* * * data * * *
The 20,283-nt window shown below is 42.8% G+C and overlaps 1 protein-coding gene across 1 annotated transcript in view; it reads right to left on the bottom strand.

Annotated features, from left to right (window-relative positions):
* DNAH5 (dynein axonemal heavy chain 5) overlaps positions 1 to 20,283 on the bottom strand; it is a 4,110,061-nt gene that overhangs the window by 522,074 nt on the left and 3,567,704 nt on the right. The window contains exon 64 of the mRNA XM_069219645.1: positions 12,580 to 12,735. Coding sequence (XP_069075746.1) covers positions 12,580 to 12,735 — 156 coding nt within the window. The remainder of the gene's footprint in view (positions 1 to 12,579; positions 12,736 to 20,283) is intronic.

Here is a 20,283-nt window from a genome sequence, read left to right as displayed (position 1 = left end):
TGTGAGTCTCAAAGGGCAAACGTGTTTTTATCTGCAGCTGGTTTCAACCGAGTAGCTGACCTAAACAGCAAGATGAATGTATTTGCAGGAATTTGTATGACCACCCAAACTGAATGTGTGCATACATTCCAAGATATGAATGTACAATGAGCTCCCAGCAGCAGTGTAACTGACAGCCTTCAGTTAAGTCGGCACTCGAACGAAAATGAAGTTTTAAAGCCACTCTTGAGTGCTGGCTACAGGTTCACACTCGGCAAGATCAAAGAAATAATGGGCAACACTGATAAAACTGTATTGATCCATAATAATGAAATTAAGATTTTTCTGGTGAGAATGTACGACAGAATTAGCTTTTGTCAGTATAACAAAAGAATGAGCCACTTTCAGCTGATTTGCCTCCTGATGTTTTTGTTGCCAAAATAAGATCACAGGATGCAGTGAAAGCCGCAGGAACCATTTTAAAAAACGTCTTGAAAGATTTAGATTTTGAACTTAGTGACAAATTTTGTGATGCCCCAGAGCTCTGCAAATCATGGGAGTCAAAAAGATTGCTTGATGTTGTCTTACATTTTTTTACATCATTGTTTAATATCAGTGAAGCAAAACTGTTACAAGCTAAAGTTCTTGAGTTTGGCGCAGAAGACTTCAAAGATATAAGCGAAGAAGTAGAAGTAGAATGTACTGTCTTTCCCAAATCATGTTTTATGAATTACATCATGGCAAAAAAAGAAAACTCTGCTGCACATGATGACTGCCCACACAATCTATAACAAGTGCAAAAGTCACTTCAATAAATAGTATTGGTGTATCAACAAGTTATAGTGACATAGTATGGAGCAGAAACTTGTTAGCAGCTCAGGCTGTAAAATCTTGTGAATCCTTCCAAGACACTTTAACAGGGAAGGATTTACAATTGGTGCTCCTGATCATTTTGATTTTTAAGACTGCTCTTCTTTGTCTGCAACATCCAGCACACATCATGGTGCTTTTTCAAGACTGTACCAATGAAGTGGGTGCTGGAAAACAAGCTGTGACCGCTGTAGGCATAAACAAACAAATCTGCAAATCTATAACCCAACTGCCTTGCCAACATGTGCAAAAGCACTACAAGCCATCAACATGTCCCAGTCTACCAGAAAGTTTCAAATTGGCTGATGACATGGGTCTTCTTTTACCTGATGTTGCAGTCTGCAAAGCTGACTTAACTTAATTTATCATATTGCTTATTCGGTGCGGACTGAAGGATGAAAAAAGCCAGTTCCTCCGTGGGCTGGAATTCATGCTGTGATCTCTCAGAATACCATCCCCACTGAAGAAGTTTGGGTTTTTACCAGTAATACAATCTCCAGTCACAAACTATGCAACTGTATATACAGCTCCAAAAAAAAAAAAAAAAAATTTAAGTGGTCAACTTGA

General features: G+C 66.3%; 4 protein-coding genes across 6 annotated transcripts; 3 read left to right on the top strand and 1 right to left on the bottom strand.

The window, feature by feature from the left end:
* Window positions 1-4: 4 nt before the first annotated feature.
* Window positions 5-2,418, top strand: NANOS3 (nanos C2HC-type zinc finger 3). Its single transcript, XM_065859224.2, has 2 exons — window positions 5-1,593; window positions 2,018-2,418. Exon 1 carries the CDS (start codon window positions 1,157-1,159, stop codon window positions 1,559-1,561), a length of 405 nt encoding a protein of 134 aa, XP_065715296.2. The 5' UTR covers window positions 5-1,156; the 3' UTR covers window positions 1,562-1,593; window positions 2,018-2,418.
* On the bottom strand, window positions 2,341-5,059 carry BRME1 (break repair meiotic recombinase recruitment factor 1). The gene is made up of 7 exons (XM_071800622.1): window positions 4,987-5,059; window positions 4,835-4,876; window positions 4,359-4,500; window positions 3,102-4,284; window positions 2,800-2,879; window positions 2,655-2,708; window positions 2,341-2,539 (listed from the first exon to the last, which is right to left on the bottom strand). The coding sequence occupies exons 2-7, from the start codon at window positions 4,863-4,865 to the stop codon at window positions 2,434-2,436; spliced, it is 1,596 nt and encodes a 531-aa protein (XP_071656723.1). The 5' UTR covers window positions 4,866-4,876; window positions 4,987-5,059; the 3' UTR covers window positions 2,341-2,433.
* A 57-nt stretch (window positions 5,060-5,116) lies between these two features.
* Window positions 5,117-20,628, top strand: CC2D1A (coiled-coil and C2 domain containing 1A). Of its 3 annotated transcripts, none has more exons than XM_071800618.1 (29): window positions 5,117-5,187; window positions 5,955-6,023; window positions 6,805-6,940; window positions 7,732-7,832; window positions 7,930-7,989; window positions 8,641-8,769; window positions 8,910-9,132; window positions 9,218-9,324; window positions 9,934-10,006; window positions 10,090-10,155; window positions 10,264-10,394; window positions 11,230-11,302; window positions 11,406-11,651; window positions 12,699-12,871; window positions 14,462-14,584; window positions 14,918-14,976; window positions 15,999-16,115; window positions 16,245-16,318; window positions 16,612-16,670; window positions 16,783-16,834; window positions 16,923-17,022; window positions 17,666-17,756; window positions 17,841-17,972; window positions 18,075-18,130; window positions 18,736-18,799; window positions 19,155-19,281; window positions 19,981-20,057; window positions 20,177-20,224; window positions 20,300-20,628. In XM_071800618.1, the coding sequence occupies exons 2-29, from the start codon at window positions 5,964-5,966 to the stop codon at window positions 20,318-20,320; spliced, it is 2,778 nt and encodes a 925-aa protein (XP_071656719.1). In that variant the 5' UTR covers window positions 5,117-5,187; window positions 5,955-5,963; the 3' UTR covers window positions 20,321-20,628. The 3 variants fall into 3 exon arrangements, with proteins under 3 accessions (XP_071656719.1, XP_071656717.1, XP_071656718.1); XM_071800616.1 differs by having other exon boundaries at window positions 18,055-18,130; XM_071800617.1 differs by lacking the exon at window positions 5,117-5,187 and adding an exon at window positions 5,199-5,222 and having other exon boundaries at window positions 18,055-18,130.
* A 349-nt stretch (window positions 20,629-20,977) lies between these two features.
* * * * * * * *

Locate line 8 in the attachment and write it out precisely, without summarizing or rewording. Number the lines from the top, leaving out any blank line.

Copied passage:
* Window positions 1-4: 4 nt before the first annotated feature.